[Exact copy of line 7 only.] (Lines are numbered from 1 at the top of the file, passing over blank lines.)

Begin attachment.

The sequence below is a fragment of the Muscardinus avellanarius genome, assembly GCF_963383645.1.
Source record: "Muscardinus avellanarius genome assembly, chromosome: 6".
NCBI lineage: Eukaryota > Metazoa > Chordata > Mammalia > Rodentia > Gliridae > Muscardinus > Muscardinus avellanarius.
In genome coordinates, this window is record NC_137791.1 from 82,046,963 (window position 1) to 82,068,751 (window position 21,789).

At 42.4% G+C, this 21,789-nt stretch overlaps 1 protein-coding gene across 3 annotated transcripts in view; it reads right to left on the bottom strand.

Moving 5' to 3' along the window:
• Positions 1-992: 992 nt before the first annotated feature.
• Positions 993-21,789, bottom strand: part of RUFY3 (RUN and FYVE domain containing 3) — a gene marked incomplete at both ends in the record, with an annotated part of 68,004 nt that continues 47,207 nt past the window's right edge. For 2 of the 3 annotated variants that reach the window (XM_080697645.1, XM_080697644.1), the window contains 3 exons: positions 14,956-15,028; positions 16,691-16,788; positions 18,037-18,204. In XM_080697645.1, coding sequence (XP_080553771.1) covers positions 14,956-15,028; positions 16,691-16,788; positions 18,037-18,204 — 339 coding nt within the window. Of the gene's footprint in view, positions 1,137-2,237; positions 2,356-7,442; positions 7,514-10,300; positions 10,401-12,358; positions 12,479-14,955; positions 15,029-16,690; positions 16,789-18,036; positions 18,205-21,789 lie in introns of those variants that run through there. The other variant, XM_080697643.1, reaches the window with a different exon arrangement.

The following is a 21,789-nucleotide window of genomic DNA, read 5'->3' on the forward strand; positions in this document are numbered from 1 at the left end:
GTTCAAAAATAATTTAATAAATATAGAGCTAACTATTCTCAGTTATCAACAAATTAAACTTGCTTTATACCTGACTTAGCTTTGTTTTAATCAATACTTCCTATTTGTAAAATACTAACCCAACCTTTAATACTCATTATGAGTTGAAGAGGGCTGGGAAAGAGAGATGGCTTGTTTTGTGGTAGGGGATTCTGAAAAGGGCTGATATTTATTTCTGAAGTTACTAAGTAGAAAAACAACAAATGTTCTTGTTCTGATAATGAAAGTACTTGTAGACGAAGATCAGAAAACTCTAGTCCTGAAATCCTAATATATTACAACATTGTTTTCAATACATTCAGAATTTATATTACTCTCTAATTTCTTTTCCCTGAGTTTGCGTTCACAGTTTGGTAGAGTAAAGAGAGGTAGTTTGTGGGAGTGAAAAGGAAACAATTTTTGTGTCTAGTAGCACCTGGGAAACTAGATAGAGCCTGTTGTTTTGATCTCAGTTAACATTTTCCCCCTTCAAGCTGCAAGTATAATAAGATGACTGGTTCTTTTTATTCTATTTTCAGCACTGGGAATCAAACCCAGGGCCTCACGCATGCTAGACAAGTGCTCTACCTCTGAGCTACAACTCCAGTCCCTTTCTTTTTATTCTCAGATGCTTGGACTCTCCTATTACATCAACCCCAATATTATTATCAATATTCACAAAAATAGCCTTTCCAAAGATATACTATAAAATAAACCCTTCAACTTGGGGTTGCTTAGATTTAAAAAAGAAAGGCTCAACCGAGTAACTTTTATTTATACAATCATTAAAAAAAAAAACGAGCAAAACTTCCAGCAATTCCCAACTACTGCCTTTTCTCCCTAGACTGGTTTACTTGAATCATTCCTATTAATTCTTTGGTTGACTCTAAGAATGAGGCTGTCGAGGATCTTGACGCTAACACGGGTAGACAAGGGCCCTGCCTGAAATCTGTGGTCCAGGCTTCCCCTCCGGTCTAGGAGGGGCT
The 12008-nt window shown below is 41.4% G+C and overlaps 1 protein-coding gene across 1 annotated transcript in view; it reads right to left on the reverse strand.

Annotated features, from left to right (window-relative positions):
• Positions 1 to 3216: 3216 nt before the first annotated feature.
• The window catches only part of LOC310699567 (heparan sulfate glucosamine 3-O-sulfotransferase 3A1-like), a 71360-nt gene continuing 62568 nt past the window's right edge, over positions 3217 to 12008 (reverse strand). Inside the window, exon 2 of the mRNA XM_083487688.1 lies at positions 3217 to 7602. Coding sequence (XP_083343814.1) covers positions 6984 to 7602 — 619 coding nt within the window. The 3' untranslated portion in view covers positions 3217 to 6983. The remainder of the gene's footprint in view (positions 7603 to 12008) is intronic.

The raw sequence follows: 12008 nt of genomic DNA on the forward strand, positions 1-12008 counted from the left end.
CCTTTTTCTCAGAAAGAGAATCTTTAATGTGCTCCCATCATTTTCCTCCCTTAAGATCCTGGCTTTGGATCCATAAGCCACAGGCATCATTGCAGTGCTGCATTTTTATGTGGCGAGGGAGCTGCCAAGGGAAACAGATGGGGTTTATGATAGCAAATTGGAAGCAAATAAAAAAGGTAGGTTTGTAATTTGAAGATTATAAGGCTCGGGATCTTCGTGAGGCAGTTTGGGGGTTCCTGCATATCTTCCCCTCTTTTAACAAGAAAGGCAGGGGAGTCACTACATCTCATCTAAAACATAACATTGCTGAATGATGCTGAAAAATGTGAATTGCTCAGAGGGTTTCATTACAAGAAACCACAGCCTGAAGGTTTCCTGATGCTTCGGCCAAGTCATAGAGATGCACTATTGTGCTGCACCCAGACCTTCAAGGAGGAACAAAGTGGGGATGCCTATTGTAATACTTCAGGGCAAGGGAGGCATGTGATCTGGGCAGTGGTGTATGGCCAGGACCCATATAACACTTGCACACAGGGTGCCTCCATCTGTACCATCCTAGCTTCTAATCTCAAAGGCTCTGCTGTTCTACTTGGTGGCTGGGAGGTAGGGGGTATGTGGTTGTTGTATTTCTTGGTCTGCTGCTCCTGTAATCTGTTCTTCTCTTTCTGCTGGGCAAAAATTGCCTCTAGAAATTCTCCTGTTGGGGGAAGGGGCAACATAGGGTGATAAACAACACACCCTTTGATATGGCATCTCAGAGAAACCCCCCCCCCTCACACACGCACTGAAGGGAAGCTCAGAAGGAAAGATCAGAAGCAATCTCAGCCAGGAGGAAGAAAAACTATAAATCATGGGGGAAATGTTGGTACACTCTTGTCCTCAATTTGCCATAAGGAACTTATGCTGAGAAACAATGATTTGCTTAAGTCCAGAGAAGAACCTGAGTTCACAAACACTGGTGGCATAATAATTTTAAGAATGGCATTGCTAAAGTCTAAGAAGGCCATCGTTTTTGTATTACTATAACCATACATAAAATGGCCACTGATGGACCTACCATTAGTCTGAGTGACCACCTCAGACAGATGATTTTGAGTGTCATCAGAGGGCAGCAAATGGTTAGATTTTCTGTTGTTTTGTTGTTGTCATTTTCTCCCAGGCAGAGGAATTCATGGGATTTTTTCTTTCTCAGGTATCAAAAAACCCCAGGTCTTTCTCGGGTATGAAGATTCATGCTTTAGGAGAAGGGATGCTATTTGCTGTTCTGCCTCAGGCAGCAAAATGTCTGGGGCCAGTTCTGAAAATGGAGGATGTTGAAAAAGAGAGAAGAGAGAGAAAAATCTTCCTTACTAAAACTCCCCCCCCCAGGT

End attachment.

• Positions 1-992: 992 nt before the first annotated feature.